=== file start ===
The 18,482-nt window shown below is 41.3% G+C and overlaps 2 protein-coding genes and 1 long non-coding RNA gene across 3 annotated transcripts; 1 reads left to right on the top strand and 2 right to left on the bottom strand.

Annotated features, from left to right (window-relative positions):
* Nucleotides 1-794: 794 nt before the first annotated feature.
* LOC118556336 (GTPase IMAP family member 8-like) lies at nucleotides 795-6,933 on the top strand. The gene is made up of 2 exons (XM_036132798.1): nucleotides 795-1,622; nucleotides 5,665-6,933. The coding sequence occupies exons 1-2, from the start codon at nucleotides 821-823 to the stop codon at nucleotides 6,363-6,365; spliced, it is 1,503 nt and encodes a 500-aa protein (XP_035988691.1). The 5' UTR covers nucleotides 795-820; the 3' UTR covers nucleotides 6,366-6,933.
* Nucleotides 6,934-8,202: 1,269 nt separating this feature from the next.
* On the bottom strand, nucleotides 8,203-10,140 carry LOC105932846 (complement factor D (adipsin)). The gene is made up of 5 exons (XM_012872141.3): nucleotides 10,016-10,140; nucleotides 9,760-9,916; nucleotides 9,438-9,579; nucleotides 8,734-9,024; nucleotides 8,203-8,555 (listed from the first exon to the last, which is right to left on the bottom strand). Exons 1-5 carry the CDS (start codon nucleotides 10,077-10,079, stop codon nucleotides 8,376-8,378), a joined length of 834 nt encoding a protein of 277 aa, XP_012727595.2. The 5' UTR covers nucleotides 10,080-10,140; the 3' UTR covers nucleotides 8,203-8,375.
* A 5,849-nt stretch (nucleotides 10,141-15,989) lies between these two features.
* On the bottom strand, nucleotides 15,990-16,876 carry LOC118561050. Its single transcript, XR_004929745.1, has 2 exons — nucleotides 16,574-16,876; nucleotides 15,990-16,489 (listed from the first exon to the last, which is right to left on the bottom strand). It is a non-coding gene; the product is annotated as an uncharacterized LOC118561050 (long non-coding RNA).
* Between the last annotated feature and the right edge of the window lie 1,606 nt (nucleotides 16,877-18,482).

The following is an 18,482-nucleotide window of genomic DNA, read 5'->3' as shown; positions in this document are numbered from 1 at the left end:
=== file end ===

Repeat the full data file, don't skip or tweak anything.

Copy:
The 18,482-nt window shown below is 41.3% G+C and overlaps 2 protein-coding genes and 1 long non-coding RNA gene across 3 annotated transcripts; 1 reads left to right on the top strand and 2 right to left on the bottom strand.

Annotated features, from left to right (window-relative positions):
* Nucleotides 1-794: 794 nt before the first annotated feature.
* LOC118556336 (GTPase IMAP family member 8-like) lies at nucleotides 795-6,933 on the top strand. The gene is made up of 2 exons (XM_036132798.1): nucleotides 795-1,622; nucleotides 5,665-6,933. The coding sequence occupies exons 1-2, from the start codon at nucleotides 821-823 to the stop codon at nucleotides 6,363-6,365; spliced, it is 1,503 nt and encodes a 500-aa protein (XP_035988691.1). The 5' UTR covers nucleotides 795-820; the 3' UTR covers nucleotides 6,366-6,933.
* Nucleotides 6,934-8,202: 1,269 nt separating this feature from the next.
* On the bottom strand, nucleotides 8,203-10,140 carry LOC105932846 (complement factor D (adipsin)). The gene is made up of 5 exons (XM_012872141.3): nucleotides 10,016-10,140; nucleotides 9,760-9,916; nucleotides 9,438-9,579; nucleotides 8,734-9,024; nucleotides 8,203-8,555 (listed from the first exon to the last, which is right to left on the bottom strand). Exons 1-5 carry the CDS (start codon nucleotides 10,077-10,079, stop codon nucleotides 8,376-8,378), a joined length of 834 nt encoding a protein of 277 aa, XP_012727595.2. The 5' UTR covers nucleotides 10,080-10,140; the 3' UTR covers nucleotides 8,203-8,375.
* A 5,849-nt stretch (nucleotides 10,141-15,989) lies between these two features.
* On the bottom strand, nucleotides 15,990-16,876 carry LOC118561050. Its single transcript, XR_004929745.1, has 2 exons — nucleotides 16,574-16,876; nucleotides 15,990-16,489 (listed from the first exon to the last, which is right to left on the bottom strand). It is a non-coding gene; the product is annotated as an uncharacterized LOC118561050 (long non-coding RNA).
* Between the last annotated feature and the right edge of the window lie 1,606 nt (nucleotides 16,877-18,482).

The following is an 18,482-nucleotide window of genomic DNA, read 5'->3' as shown; positions in this document are numbered from 1 at the left end: